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NCJRS Abstract

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NCJ Number: 77535 Find in a Library
Title: Probation and Parole Classification - The Wisconsin Model
Journal: Corrections Today  Volume:43  Issue:3  Dated:(May/June 1981)  Pages:36,38-41
Author(s): S C Baird
Date Published: 1981
Page Count: 5
Type: Program/Project Evaluation
Format: Article
Language: English
Country: United States of America
Annotation: Each component of the Wisconsin probation and parole classification system is outlined, and the results of an evaluation based on a 24-month followup are summarized.
Abstract: The four basic components of the system are risk and needs assessments; case management classification, a process which indicates the most appropriate casework strategy; a management information system; and a workload deployment and budgeting procedure. The risk and needs assessment scales form the core of the system, as they determine the level of supervision for each client. Within 30 days of admission to probation or parole, all cases are assessed according to their need for services and their risk of committing a new offense. Reclassification is then done at subsequent 6-month intervals. A classification tool that can be easily administered by line staff has been developed to aid in assessing client needs, provide an objective evaluation to help officers formulate goals at the start of probation or parole, and provide staff with different types of clients. This process (termed client management classification) consists of a 45-minute semistructured interview and uses a forced-choice rating instrument. The management information system contains data collected on probationers and parolees at admission, at reevaluation, and at termination. Since the classification system is designed to identify differences in offenders that will have an impact on the amount of supervision required, it is possible to ascertain the total workload of each probation and parole office by establishing time requirements for each supervision level, as well as for all other agency functions. Management can then allocate agent positions on a workload rather than a caseload basis. Overall, the 2-year, folloup evaluation indicates that assignment to different levels of supervision based on assessments of needs and risk has had a significant and favorable impact on probation and parole outcomes in Wisconsin.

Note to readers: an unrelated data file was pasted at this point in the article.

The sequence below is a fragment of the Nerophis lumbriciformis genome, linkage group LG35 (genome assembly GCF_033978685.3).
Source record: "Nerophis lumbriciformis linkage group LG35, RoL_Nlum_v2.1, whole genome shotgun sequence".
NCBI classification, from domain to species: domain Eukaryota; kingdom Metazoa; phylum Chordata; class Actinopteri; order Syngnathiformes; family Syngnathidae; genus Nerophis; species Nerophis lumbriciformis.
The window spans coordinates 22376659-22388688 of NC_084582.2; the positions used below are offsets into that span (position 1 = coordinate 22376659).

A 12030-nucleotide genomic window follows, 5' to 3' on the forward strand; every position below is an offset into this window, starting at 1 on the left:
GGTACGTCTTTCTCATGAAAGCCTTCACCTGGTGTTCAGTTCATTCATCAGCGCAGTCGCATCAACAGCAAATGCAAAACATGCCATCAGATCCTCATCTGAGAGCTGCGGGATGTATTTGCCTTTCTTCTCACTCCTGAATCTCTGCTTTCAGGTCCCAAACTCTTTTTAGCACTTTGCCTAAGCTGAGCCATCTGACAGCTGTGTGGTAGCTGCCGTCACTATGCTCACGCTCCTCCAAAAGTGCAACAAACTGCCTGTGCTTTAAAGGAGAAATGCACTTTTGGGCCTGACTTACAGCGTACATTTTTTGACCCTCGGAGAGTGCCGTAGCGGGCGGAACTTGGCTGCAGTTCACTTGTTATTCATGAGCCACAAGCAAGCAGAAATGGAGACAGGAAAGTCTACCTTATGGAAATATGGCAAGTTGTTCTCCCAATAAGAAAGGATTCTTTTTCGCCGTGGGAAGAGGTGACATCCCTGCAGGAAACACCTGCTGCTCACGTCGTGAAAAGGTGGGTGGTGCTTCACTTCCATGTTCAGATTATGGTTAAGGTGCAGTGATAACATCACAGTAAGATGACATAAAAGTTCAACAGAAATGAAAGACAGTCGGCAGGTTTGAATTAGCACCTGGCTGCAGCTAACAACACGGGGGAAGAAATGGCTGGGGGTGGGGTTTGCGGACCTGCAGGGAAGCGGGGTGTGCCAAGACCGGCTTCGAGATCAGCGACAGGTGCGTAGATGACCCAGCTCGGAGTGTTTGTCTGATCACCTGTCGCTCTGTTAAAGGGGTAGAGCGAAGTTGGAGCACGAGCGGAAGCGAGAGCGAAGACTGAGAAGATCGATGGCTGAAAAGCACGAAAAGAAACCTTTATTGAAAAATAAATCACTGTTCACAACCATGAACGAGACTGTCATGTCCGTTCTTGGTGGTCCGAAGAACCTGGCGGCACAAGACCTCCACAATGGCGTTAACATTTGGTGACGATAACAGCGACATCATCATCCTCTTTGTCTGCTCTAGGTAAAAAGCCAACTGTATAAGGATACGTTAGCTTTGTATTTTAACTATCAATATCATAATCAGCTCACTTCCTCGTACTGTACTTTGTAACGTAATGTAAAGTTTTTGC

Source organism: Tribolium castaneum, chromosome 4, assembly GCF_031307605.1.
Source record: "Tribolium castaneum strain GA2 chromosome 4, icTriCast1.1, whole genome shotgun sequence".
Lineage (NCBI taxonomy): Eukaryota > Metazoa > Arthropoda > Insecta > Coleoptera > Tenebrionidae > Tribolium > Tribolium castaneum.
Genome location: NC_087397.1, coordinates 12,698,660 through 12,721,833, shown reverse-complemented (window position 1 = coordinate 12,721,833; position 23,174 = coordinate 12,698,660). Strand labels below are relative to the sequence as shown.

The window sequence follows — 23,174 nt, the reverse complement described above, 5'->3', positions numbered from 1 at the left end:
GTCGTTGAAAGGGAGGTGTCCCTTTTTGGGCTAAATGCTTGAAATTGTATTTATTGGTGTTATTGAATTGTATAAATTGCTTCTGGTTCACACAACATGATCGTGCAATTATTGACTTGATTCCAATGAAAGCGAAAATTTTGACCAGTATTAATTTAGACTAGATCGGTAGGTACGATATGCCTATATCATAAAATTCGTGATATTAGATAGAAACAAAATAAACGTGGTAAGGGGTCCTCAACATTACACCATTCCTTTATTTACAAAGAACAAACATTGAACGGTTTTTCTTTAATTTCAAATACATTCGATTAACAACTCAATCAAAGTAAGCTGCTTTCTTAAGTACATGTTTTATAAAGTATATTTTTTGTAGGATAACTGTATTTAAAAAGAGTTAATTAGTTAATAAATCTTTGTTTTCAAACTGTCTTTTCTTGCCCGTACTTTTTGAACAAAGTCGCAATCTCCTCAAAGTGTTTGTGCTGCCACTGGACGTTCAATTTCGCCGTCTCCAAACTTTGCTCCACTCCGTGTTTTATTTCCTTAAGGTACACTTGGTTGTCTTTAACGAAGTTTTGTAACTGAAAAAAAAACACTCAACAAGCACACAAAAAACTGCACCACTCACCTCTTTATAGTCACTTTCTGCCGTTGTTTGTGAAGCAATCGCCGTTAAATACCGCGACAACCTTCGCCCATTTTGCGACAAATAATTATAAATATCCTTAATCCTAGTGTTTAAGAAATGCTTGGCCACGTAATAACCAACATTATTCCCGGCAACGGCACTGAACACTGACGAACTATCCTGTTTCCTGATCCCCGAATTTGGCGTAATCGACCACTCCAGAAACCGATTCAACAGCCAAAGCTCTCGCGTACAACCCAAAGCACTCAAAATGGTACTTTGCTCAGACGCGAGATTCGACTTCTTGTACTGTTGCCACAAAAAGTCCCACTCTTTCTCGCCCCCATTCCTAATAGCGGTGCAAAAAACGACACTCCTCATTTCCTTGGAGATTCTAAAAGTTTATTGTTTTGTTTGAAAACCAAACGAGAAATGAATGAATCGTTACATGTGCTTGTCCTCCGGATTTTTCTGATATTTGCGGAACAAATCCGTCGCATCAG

Index Term(s): Offender classification; Probation or parole officers; Probation or parole services; Program evaluation; Wisconsin; Work loads
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